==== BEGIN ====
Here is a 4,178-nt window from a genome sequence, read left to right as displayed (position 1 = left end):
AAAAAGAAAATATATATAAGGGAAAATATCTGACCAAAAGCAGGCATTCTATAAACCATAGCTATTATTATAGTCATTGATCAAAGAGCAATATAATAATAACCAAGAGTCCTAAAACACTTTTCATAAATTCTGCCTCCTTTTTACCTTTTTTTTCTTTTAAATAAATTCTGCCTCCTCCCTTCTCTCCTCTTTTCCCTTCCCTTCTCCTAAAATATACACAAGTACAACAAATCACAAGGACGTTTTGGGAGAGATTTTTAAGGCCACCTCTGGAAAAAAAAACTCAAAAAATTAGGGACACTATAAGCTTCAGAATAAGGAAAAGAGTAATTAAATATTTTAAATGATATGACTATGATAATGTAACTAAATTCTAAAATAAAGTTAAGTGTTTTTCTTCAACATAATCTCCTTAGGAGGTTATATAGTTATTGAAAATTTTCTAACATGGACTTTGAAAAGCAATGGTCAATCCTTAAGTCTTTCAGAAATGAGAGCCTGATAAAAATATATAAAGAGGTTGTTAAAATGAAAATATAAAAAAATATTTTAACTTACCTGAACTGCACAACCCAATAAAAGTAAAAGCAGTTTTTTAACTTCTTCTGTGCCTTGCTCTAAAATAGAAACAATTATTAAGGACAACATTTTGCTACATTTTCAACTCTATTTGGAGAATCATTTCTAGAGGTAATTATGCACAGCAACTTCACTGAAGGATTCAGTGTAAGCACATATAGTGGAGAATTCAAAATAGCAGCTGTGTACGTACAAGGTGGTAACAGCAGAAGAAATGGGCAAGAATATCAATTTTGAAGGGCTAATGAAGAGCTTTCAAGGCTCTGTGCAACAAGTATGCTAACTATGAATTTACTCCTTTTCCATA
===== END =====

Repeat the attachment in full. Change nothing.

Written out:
Here is a 4,178-nt window from a genome sequence, read left to right as displayed (position 1 = left end):
AAAAAGAAAATATATATAAGGGAAAATATCTGACCAAAAGCAGGCATTCTATAAACCATAGCTATTATTATAGTCATTGATCAAAGAGCAATATAATAATAACCAAGAGTCCTAAAACACTTTTCATAAATTCTGCCTCCTTTTTACCTTTTTTTTCTTTTAAATAAATTCTGCCTCCTCCCTTCTCTCCTCTTTTCCCTTCCCTTCTCCTAAAATATACACAAGTACAACAAATCACAAGGACGTTTTGGGAGAGATTTTTAAGGCCACCTCTGGAAAAAAAAACTCAAAAAATTAGGGACACTATAAGCTTCAGAATAAGGAAAAGAGTAATTAAATATTTTAAATGATATGACTATGATAATGTAACTAAATTCTAAAATAAAGTTAAGTGTTTTTCTTCAACATAATCTCCTTAGGAGGTTATATAGTTATTGAAAATTTTCTAACATGGACTTTGAAAAGCAATGGTCAATCCTTAAGTCTTTCAGAAATGAGAGCCTGATAAAAATATATAAAGAGGTTGTTAAAATGAAAATATAAAAAAATATTTTAACTTACCTGAACTGCACAACCCAATAAAAGTAAAAGCAGTTTTTTAACTTCTTCTGTGCCTTGCTCTAAAATAGAAACAATTATTAAGGACAACATTTTGCTACATTTTCAACTCTATTTGGAGAATCATTTCTAGAGGTAATTATGCACAGCAACTTCACTGAAGGATTCAGTGTAAGCACATATAGTGGAGAATTCAAAATAGCAGCTGTGTACGTACAAGGTGGTAACAGCAGAAGAAATGGGCAAGAATATCAATTTTGAAGGGCTAATGAAGAGCTTTCAAGGCTCTGTGCAACAAGTATGCTAACTATGAATTTACTCCTTTTCCATA